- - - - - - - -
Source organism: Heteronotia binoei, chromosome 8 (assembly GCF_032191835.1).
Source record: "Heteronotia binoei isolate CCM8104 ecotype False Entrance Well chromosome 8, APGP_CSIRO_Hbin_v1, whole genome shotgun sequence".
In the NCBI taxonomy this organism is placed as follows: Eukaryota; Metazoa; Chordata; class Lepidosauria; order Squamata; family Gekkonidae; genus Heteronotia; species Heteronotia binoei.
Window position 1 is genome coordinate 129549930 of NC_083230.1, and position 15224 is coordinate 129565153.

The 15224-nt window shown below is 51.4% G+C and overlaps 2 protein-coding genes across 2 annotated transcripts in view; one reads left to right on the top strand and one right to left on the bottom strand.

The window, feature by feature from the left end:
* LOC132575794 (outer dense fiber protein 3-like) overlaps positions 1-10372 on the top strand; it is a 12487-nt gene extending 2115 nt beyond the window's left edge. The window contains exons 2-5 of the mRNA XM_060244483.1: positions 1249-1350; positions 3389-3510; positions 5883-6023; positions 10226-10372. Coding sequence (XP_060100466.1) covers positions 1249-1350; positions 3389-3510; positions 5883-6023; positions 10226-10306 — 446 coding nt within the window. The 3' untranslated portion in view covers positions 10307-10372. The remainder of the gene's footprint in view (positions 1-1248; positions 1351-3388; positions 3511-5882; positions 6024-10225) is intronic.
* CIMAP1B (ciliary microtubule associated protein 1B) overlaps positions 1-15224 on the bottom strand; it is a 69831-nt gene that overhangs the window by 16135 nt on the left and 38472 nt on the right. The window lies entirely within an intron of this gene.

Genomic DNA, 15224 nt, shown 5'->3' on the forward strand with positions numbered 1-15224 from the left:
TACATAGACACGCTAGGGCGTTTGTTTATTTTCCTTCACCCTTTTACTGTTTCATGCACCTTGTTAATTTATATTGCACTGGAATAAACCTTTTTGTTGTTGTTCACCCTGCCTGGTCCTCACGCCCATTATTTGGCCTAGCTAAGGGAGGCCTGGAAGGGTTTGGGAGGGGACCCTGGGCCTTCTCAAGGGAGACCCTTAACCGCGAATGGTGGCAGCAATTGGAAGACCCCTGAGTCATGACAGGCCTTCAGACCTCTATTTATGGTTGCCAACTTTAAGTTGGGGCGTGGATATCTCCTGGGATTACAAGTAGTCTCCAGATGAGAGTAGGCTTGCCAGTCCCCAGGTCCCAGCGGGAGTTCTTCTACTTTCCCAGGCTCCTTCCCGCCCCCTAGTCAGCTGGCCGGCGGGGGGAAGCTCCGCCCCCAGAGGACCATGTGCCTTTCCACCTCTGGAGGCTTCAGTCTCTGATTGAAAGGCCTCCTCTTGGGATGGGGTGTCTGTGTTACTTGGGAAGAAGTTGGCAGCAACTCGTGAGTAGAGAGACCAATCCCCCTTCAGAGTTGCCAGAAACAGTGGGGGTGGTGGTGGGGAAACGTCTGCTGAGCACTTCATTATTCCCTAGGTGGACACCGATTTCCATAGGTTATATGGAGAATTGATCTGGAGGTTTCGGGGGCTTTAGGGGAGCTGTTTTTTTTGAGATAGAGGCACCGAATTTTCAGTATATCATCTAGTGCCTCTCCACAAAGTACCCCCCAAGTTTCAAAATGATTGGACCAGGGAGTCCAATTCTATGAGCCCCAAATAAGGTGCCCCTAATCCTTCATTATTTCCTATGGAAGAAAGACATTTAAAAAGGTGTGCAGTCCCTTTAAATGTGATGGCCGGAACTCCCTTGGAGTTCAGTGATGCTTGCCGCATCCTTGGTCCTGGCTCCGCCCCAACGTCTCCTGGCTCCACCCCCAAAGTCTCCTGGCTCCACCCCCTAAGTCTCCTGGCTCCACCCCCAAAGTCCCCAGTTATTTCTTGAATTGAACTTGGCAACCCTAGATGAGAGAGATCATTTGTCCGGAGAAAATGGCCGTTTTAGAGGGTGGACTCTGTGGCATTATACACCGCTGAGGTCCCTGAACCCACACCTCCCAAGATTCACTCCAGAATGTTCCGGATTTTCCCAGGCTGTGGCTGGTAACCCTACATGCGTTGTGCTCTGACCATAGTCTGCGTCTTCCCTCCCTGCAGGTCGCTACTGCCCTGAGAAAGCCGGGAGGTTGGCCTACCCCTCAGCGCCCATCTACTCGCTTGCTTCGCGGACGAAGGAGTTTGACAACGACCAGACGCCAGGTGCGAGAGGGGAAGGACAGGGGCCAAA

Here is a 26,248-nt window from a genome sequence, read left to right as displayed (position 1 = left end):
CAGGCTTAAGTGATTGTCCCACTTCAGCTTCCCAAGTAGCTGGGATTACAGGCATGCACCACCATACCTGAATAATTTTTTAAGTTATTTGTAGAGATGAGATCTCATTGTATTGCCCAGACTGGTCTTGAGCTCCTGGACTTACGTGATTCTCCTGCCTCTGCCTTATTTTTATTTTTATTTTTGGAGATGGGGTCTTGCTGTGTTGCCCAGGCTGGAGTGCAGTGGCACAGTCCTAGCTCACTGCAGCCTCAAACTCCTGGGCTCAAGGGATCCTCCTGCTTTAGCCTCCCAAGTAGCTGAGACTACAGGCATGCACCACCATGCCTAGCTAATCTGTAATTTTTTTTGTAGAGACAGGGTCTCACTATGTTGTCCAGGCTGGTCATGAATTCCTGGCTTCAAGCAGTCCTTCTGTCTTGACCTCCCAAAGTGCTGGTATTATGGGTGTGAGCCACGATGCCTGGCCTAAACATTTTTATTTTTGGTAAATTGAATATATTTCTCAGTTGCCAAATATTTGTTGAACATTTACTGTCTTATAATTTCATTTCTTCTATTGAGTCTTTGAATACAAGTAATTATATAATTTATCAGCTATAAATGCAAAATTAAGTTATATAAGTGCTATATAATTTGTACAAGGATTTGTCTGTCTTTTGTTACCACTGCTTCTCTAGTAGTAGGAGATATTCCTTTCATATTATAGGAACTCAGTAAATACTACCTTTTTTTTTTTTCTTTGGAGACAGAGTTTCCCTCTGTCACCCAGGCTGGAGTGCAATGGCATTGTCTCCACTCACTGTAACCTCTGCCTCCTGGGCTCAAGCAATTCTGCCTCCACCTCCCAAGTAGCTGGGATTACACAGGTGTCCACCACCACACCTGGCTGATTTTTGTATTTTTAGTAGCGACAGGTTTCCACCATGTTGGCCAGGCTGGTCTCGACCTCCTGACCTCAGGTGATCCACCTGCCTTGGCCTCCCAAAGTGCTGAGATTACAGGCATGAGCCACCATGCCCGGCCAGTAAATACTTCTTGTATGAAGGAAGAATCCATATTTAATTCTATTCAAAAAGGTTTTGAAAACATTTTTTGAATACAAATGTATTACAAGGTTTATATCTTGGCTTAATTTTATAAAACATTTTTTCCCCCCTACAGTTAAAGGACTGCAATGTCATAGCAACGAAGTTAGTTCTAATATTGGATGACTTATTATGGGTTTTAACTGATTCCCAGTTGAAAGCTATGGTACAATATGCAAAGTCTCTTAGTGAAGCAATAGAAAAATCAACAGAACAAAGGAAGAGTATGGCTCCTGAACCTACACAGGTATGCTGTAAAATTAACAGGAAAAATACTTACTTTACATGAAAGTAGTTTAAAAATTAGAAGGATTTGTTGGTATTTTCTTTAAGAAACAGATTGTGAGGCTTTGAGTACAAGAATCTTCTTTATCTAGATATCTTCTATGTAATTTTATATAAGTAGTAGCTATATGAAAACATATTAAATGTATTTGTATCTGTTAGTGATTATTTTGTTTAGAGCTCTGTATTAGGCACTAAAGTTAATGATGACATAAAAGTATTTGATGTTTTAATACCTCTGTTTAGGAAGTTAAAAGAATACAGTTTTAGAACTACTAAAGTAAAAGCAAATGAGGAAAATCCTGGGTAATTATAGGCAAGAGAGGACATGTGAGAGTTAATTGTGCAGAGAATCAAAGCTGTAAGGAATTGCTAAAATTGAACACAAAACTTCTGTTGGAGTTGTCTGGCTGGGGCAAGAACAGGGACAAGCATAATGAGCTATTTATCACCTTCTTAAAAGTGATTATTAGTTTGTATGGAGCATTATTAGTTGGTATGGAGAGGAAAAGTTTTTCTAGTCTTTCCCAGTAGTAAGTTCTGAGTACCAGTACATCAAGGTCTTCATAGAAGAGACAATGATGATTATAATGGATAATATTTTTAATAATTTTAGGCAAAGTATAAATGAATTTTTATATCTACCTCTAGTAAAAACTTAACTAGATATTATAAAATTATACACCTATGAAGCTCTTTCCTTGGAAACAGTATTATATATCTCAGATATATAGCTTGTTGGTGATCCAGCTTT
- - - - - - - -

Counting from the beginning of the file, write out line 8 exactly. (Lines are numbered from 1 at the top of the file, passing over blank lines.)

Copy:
* CIMAP1B (ciliary microtubule associated protein 1B) overlaps positions 1-15224 on the bottom strand; it is a 69831-nt gene that overhangs the window by 16135 nt on the left and 38472 nt on the right. The window lies entirely within an intron of this gene.